Native Sun: Indian gaming and tribal sovereignty
The following editorial by Tim Giago and cartoon appeared in The Native Sun News.

There have been gala celebrations in and around Deadwood to commemorate the 20th anniversary of the birth of legalized gambling. The common exuberance centers on the prosperity and growth of the city that can be directly attributed to gambling.

When the State of South Dakota placed legalized gambling on the ballot 20 years ago, I was the editor of the original and only Lakota Times. Many of us on the Pine Ridge Reservation knew that any type of gambling made legal in the state would also become legal on the Indian reservations. Indian gaming was just becoming law under the Indian Gaming Regulatory Act and casinos were opening on some Indian reservations.

State governments were trying their best to stop or block Indian gaming for all of the wrong reasons; reasons that proved to come from pure hysteria and this became evident after several years. The main complaint of the state governments was that if the tribes were sovereign nations, the states would have no jurisdiction to control gaming and this would open the door for major crime syndicates to take control of Indian gaming. Of course this never happened, but it was a gambit that eventually paid off for the states because the IGRA, pushed by the Senators and Representatives from state governments, eventually ruled that Indian tribes could not open a gaming casino without first signing a gaming compact with the state government where the tribes were located.

The federal government effectively took away much of the sovereign status of the Indian nations when the IGRA was passed. By forcing tribes to sign compacts with the state, the tribes became beholden and oftentimes hostage to the whims of the state governments. Some states such as Utah, a strong Mormon state, blocked Indian gaming altogether and other states put such strong restrictions on the tribes as to severely limit their ability to act independently of state control. But even worse, some states saw this as a powerful opportunity to raise huge sums of money by taxing the gaming revenues of tribes. This was started by the Mashantucket Pequot and their Foxwood Casino in Ledyard, Connecticut.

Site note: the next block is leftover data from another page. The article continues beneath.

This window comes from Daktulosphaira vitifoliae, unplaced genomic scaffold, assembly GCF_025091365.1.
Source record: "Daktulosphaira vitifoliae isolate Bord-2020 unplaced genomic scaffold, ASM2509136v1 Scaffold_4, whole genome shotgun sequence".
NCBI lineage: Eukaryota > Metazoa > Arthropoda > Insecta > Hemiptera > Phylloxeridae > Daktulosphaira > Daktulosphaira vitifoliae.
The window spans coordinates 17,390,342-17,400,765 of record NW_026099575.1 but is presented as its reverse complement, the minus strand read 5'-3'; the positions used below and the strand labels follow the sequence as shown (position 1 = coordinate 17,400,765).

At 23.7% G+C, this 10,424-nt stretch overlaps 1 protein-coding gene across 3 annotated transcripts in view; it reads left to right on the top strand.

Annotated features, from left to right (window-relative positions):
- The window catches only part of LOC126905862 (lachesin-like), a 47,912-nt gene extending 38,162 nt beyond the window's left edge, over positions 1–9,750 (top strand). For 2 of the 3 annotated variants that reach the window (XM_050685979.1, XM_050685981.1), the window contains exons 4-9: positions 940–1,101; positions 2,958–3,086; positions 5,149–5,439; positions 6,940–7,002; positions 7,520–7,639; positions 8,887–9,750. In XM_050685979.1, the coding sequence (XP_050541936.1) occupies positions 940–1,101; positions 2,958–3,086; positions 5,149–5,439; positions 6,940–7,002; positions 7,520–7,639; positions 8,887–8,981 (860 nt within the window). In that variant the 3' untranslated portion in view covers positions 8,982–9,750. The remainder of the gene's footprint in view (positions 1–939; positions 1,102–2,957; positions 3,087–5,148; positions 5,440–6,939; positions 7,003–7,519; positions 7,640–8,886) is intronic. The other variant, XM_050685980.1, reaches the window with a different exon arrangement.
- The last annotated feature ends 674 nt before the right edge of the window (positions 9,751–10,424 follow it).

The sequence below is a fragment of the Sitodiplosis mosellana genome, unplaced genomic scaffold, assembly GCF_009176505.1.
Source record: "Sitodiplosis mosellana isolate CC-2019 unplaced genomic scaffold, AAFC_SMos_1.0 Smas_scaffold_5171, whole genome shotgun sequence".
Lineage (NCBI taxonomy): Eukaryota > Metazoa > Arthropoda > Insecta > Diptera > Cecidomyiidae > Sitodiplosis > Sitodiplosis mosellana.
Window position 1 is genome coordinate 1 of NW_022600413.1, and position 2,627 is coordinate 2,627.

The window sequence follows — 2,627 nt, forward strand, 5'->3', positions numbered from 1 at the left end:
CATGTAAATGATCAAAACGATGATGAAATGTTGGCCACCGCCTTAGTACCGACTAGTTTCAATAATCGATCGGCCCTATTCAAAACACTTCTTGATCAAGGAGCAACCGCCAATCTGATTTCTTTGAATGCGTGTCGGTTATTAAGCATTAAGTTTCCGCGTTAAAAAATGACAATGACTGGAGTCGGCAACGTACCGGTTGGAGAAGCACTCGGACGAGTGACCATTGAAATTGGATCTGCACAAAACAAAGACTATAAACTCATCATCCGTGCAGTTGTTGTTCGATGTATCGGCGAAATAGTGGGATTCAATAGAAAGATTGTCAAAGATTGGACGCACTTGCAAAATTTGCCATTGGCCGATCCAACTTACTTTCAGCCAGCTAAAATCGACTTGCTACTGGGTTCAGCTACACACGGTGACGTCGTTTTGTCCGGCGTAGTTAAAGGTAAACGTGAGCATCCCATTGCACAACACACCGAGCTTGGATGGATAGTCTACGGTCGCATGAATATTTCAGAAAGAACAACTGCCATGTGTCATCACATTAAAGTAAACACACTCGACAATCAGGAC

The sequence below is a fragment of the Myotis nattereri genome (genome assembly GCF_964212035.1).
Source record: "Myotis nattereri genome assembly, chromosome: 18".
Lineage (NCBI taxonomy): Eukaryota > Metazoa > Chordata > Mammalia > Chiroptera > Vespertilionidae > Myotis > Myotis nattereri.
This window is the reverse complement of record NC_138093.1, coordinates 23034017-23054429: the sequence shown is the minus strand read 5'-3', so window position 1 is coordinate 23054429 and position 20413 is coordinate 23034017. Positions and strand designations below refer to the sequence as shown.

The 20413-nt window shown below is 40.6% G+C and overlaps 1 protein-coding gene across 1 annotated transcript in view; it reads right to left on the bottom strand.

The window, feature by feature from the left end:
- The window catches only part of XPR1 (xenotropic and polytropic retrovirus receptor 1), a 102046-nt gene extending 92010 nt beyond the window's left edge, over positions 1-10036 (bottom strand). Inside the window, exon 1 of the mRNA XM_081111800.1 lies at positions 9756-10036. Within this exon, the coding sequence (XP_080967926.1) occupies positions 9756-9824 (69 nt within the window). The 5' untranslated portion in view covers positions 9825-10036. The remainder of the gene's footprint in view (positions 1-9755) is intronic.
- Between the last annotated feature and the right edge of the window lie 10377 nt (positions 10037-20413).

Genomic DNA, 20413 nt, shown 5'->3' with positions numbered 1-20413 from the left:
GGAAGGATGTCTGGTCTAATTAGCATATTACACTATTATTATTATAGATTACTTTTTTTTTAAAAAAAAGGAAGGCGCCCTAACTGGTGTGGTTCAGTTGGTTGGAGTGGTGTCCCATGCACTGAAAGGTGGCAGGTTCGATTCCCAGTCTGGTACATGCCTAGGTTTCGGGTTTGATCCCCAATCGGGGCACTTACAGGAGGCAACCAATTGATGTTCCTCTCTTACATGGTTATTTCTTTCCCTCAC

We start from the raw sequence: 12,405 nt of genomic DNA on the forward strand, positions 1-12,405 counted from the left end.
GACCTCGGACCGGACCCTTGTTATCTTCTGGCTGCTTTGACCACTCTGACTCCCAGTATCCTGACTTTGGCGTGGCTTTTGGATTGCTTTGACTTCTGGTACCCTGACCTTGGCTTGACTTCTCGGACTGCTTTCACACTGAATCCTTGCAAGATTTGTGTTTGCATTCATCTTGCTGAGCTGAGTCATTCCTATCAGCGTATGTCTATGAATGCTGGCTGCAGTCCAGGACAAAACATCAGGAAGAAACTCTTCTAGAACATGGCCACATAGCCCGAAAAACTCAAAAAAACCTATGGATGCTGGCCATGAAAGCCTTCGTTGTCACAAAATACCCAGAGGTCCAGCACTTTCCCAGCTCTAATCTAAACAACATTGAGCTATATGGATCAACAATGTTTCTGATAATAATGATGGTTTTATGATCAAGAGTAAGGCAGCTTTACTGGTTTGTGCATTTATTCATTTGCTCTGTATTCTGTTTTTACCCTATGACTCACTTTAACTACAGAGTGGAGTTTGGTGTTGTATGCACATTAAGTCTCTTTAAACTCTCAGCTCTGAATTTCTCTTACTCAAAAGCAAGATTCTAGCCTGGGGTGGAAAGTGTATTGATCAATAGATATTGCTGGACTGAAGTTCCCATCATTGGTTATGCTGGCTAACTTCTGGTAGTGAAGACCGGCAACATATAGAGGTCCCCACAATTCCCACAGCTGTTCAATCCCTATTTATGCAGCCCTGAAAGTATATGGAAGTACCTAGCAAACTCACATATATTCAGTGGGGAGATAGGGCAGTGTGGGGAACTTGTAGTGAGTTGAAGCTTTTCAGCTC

In order for this small tribe to get legalized gambling on their tiny reservation, a reservation where only one Indian woman lived until the idea of a casino was born, they went to bed with the devil; the state. They signed a gaming compact that allowed the state to take a portion of their revenues from slot machines as a condition of securing a compact that would allow them to open a casino. Other states saw this as an opportunity and the ball to collect revenue from Indian gaming began to roll.

When I heard that South Dakota was about to legalize gambling for Deadwood I sat back and waited until just before the election. A week before the election I did an editorial urging every Native American of voting age to vote “Yes” on legalized gambling knowing full well that whatever form of gaming that became legal in South Dakota, would also be legal in Indian Country. The Native American vote was huge in favor of the proposition that legalized gambling that vote may have carried the proposition to victory. When South Dakota’s attorney general read my editorial one week before the election he purportedly screeched, “Oh, my God, what have I done. I’ve opened the door for Indians to have casinos.”

While Deadwood has enjoyed unlimited growth because the state government has bent over backwards to accommodate them in the number of slot machines they can operate, the state has placed severe restrictions on the Indian casinos by forbidding them from having more than 250 slot machines. As I have written over the years, when the tribes of the Sioux Nation signed gaming compacts with the state, they also signed away a portion of their sovereignty. Was it out of greed or ignorance

It is my belief that the State of South Dakota is hoping that the tribes in South Dakota will be eager to sign new compacts and thereby gain many more gaming devices if they are willing to give a percentage of their profits to the state government. Right now, the state does not collect any revenues from South Dakota tribes. My question to the tribal leaders: Why is it that you allow another sovereign government to tell you how many slot machines or other gaming devices you can have in the casino you own, a private business no less, and a business situated on sovereign lands?

Tim Giago, an Oglala Lakota, is the publisher of Native Sun News. He was the founder and first president of the Native American Journalists Association, the 1985 recipient of the H. L. Mencken Award, and a Nieman Fellow at Harvard with the Class of 1991. Giago was inducted into the South Dakota Newspaper Hall of Fame in 2008. He can be reached at His latest book, “Children Left Behind” is available through or at

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